Soldiers from the 101st Sustainment Brigade, and the 86th Combat Support Hospital returned to Fort Campbell from a deployment to Liberia in support of Operation United Assistance March 23, 2015, at Fort Campbell, Ky. During their deployment they provided humanitarian assistance to the people of Liberia affected by the Ebola outbreak. (Sgt. Leejay Lockhart, 101st Sustainment Brigade Public Affairs)

Soldiers from the 101st Sustainment Brigade, and the 86th Combat Support Hospital returned to Fort Campbell from a deployment to Liberia in support of Operation United Assistance March 23, 2015, at Fort Campbell, Ky. During their deployment they provided humanitarian assistance to the people of Liberia affected by the Ebola outbreak. (Sgt. Leejay Lockhart, 101st Sustainment Brigade Public Affairs)

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Fort Campbell Soldiers return home from deployment to Liberia

 

Written by Sgt. Leejay Lockhart
101st Sustainment Brigade, 101st Airborne Division (AA) Public Affairs

Fort Campbell KY - 101st Airborne DivisionFort Campbell, KY – Fort Campbell welcomed home 59 Soldiers from Headquarters and Headquarters Battalion, 101st Airborne Division; 101st Sustainment Brigade; and 86th Combat Support Hospital March 11th at Fort Campbell, Kentucky. The troops returned from a deployment to Liberia in support of Operation United Assistance.

The Soldiers completed 21 days of controlled monitoring at Joint Base Lewis-McChord as a precaution before they returned to their families and the Fort Campbell community to ensure they had not contracted Ebola during the deployment.

Division Chaplain (Lt. Col.) David Bowlus hugs his son Andrew, while his wife Meridee hugs their daughter Savannah, moments after reuniting during a welcome home ceremony March 11 at Fort Campbell. Bowlus was one of 59 Soldiers that returned from a deployment in support of Operation United Assistance. (Sgt. Leejay Lockhart, 101st Sustainment Brigade Public Affairs)

Division Chaplain (Lt. Col.) David Bowlus hugs his son Andrew, while his wife Meridee hugs their daughter Savannah, moments after reuniting during a welcome home ceremony March 11 at Fort Campbell. Bowlus was one of 59 Soldiers that returned from a deployment in support of Operation United Assistance. (Sgt. Leejay Lockhart, 101st Sustainment Brigade Public Affairs)

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101st Airborne Division cases colors, heads home to Fort Campbell after successful mission in Liberia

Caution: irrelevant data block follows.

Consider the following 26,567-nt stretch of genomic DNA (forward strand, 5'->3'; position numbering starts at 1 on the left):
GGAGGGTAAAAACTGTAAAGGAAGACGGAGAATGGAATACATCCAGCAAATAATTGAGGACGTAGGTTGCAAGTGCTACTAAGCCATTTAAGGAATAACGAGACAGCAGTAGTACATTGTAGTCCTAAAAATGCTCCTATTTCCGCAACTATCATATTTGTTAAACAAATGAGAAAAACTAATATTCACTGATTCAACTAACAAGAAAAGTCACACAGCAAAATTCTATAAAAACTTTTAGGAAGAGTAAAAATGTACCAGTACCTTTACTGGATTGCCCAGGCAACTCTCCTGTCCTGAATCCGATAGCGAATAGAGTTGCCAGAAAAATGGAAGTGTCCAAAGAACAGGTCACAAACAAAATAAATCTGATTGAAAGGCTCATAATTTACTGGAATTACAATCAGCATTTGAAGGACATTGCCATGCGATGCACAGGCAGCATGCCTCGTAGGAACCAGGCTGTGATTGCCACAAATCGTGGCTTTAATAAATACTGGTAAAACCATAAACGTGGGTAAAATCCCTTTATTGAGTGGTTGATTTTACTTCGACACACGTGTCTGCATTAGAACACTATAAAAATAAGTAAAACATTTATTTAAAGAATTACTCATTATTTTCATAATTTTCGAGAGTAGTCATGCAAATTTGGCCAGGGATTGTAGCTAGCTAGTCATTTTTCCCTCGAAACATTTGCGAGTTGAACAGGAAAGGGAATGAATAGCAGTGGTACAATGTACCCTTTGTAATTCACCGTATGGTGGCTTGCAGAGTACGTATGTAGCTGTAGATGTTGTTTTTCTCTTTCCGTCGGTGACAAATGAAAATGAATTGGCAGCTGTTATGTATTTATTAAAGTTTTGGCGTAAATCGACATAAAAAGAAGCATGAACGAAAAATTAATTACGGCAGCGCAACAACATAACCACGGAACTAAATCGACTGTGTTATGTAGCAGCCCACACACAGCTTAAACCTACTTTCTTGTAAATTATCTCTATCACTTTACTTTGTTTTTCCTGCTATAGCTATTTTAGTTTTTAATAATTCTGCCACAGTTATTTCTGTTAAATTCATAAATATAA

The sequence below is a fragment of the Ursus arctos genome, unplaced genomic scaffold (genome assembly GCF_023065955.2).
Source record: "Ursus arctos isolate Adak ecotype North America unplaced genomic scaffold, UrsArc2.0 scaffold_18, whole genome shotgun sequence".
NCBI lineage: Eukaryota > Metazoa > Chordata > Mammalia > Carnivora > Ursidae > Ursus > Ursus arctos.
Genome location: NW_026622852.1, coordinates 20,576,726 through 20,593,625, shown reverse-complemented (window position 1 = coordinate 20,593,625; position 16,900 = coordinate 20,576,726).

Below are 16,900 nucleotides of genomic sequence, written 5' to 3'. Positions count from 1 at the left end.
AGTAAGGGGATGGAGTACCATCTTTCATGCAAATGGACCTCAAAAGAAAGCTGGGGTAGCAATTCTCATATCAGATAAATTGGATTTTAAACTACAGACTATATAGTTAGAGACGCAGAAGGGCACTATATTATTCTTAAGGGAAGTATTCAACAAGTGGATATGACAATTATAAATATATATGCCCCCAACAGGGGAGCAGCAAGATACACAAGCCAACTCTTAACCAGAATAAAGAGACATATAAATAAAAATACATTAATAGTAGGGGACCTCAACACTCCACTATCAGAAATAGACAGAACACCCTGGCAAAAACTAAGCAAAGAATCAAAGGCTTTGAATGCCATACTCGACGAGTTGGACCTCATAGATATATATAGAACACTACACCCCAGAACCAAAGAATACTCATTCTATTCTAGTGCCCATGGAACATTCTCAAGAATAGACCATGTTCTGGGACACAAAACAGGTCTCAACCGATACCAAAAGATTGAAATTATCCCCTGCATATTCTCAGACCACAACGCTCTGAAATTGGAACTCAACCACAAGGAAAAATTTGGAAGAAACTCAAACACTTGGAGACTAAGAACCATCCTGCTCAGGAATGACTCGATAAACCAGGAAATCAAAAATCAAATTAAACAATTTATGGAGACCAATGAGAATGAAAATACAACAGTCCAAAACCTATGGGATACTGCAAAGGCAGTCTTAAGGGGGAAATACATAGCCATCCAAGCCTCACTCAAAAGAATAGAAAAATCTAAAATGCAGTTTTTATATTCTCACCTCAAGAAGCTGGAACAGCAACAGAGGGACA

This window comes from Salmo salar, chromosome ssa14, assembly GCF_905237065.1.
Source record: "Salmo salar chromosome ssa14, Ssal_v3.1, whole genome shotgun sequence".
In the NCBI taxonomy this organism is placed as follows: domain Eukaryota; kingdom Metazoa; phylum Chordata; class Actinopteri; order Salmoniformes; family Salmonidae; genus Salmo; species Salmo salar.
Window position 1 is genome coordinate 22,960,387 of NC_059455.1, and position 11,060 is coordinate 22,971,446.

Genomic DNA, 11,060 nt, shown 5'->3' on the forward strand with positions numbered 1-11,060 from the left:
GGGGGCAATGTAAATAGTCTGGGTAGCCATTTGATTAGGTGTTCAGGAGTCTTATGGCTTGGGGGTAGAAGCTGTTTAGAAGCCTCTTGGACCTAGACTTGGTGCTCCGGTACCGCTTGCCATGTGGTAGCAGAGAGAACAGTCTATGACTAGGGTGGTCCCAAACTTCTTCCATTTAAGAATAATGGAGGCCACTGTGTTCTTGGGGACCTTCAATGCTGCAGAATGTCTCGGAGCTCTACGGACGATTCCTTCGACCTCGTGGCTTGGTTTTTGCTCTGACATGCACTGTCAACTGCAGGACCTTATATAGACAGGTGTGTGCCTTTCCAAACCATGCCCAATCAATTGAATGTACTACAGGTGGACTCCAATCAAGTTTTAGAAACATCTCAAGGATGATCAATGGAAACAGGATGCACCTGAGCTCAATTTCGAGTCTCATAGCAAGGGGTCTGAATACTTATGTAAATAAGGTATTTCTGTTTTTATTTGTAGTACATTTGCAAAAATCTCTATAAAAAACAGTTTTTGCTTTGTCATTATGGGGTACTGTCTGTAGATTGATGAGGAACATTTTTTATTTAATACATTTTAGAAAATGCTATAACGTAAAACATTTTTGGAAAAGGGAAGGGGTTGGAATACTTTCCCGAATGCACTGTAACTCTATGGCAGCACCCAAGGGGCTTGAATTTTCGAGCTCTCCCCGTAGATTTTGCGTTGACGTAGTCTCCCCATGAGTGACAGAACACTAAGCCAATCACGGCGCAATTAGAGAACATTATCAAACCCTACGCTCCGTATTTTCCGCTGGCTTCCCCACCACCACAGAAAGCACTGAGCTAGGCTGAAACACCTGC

Written by Sgt. 1st Class Nathan Hoskins
Headquarters, 101st Airborne Division (Air Assault)

Fort Campbell KY - 101st Airborne DivisionMonrovia, Liberia – The 101st Airborne Division (Air Assault) cased its colors in a ceremony February 26th at the Barclay Training Center, Monrovia, Liberia, marking the end of Operation United Assistance for the Joint Forces Command – United Assistance and the Screaming Eagles.

The ceremony signified the successful completion of a five-month deployment to Liberia in support of the U.S. Agency for International Development-led mission to fight the spread of Ebola in western Africa.

The Screaming Eagles led the JFC-UA – the Department of Defense arm of the United State’s effort – was comprised of engineers, medical personnel, logisticians and others, which built Ebola treatment units, trained health care workers to staff the ETUs, and built a logistic infrastructure to supply the ETUs.

A joint color guard present arms, dipping the 101st Airborne Division (Air Assault) colors, during the playing of the national anthems of Liberia and the U.S. during the 101st’s color casing ceremony held at the Barclay Training Center, Monrovia, Liberia, Feb. 26, 2015. The final color casing represents the completion of the Joint Forces Command - United Assistance mission in Liberia in support of Operation United Assistance. (Spc. Rashene Mincy, 55th Signal Company (Combat Camera))

A joint color guard present arms, dipping the 101st Airborne Division (Air Assault) colors, during the playing of the national anthems of Liberia and the U.S. during the 101st’s color casing ceremony held at the Barclay Training Center, Monrovia, Liberia, Feb. 26, 2015. The final color casing represents the completion of the Joint Forces Command – United Assistance mission in Liberia in support of Operation United Assistance. (Spc. Rashene Mincy, 55th Signal Company (Combat Camera))